There is more than a hint of the emperor’s new clothes about the concept of the modern ‘four-door coupé’, isn’t there?
The classic three-box saloon has, for many decades, been a vehicle concept preferred to various others all over the world for its elegance and desirability. A good-looking saloon is, you might say, a car that really doesn’t need much making over, styling up or reinventing.
And yet the visual makeover of the traditional saloon has been a key process with which the modern car industry has been busying itself for decades; and the four-door coupé is what it has come up with. Would it be unfair to describe these cars as saloons with curvier features and less impressive interior packaging? Perhaps, although in some cases it’d be pretty accurate. Cynics might even call some of these cars ‘booted hatchbacks’.
Not the better ones, mind you; and those are the cars we’re here to give credit to. A stylish, fairly compact modern saloon needn’t be a self-proclaimed four-door coupé at all, as this list evidences. It simply needs to look great and retain commendable four-passenger practicality - and if it can deliver an appealing interior, a strong-feeling, poised-handling drive and distinguishing value for money, it’s more likely to rise to the top of our chart.
These are the options vying for consideration at the more affordable end of the four-door coupé market. Bigger, richer and more expensive options such as the Audi A7 Sportback, the Porsche Panamera and the Mercedes CLS are ranked in our Grand Tourers chart.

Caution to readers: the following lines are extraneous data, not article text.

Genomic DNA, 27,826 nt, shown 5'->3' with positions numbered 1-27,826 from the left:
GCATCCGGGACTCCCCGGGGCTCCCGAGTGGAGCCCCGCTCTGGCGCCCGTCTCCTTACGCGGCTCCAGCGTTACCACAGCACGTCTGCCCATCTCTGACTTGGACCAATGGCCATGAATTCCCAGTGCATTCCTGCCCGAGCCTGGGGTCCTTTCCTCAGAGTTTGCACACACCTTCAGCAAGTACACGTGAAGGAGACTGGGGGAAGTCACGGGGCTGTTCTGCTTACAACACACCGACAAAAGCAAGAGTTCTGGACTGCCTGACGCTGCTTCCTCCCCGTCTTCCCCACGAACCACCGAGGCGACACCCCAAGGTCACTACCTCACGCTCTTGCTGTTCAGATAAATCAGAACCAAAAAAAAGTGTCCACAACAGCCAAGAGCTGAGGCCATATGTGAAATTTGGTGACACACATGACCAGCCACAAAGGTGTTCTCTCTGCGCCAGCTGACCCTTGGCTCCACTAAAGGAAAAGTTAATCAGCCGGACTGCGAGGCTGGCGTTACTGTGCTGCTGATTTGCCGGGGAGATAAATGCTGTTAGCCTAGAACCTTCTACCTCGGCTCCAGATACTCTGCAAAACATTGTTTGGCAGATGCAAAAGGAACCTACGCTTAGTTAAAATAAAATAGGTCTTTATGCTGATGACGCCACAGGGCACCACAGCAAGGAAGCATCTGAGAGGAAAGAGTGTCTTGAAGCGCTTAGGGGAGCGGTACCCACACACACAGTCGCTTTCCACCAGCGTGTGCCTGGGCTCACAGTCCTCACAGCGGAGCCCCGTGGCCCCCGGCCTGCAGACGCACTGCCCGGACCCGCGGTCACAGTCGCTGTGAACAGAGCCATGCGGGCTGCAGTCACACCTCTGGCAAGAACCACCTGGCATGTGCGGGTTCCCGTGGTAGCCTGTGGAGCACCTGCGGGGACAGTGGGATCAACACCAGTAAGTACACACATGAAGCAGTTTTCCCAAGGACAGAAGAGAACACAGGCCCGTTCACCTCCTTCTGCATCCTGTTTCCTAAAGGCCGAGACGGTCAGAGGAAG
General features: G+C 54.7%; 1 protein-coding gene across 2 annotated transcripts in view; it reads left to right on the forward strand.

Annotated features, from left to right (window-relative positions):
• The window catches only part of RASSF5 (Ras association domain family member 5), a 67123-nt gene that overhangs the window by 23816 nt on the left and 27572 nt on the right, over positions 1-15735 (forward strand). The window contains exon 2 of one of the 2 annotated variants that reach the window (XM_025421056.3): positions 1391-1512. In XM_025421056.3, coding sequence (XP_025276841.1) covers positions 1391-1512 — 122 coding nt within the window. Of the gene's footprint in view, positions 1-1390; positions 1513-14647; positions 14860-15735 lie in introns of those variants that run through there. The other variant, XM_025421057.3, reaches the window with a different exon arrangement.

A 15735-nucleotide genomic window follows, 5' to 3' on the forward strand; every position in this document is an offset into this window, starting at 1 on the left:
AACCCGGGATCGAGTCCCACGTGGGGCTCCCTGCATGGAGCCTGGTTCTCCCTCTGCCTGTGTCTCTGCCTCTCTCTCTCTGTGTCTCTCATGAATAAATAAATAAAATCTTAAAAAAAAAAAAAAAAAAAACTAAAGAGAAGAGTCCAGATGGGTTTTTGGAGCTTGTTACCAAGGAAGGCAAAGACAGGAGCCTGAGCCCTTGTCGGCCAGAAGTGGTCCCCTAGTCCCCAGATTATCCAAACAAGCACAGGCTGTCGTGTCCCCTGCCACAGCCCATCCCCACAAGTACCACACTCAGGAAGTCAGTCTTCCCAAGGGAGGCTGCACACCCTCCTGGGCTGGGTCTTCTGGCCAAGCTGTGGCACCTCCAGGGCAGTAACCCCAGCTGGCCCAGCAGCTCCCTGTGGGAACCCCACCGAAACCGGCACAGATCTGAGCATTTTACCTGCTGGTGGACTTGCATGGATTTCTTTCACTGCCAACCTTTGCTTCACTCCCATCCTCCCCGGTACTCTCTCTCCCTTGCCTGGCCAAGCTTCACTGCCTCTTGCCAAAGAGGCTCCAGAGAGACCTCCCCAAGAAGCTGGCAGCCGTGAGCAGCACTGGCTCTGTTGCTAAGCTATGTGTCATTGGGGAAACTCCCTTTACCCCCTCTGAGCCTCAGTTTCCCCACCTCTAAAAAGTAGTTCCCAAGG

The Alfa Romeo Giulia simply had to be a beautiful car. The first all-new-from-the-ground-up Alfa Romeo in many years, it was also the first rear-wheel drive Alfa in a generation, carrying on its shoulders the rejuvenation of a once world-leading Italian brand. Pressure like that often doesn’t produce the best results from a team of designers; but the one responsible for this car - led by the since-departed Marco Tencone - certainly delivered the goods.
At the time of the Giulia’s market introduction in 2016, automotive commentators were of one voice in praise of the car’s perfect lines, details and proportions. Meanwhile, the Giulia’s agile, incisive, perfectly balanced rear-driven handling won it almost as many fans when the road tests came around; and there was plenty of praise, too, for its engines - not least the headline-grabbing Ferrari-derived turbo V6 in the Quadrifoglio version.
The Giulia doesn’t offer perceived cabin quality or infotainment sophistication to rival the best Germans in this list, and has been justifiably criticised by some owners for its disappointing reliability. Alfa Romeo ownership in the modern era clearly isn’t too different, in some ways, from how it was 40 years ago. For Alfa brand fans, however - and for us - that fact doesn’t alter one key reality: that the very best-looking new saloon car in production is once again an Alfa Romeo.